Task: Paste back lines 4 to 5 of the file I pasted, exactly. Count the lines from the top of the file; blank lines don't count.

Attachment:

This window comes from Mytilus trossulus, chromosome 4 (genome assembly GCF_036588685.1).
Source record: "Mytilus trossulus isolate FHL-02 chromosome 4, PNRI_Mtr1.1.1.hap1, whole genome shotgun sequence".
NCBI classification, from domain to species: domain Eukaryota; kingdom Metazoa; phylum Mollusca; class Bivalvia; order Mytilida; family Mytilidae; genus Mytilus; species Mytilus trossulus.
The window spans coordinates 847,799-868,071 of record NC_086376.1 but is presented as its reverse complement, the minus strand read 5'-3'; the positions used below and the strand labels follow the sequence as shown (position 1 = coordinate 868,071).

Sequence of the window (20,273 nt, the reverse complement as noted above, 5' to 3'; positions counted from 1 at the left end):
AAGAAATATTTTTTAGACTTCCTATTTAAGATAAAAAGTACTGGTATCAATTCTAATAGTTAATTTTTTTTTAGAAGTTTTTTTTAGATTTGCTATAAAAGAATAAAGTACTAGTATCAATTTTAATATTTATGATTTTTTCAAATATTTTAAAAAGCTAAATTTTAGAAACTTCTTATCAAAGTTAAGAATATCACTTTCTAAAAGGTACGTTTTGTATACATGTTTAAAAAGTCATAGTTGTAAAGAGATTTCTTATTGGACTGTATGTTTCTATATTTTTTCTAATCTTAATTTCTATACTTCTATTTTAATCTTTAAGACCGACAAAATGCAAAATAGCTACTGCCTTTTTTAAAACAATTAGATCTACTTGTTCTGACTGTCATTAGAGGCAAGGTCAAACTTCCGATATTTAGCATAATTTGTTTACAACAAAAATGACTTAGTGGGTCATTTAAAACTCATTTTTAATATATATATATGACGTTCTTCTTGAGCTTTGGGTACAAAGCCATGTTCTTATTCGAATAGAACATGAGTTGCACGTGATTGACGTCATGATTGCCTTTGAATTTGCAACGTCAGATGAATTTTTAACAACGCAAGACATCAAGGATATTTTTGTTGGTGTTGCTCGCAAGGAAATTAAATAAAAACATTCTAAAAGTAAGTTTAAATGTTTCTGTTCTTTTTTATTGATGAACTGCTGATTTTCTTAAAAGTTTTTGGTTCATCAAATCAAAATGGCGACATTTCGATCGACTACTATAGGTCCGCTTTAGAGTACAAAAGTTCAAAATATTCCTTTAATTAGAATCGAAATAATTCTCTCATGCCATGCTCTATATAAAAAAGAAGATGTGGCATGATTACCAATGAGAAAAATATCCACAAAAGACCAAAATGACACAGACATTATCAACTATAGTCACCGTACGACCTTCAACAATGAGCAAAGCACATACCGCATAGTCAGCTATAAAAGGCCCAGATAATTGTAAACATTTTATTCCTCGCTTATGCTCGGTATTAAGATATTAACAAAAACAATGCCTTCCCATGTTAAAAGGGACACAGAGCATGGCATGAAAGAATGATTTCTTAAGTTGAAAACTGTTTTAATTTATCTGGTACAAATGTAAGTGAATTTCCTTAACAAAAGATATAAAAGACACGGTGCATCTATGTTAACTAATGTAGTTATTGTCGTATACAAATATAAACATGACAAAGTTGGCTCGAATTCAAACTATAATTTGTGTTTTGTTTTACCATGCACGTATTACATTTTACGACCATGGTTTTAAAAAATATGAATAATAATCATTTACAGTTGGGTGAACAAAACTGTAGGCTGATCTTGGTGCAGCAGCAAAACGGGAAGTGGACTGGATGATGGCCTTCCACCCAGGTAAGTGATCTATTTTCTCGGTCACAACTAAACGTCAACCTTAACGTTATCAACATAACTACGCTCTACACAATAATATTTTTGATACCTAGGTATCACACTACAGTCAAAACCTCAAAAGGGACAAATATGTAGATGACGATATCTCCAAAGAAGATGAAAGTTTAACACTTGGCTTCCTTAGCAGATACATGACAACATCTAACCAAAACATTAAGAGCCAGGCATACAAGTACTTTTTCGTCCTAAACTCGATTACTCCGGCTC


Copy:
The window spans coordinates 847,799-868,071 of record NC_086376.1 but is presented as its reverse complement, the minus strand read 5'-3'; the positions used below and the strand labels follow the sequence as shown (position 1 = coordinate 868,071).

Sequence of the window (20,273 nt, the reverse complement as noted above, 5' to 3'; positions counted from 1 at the left end):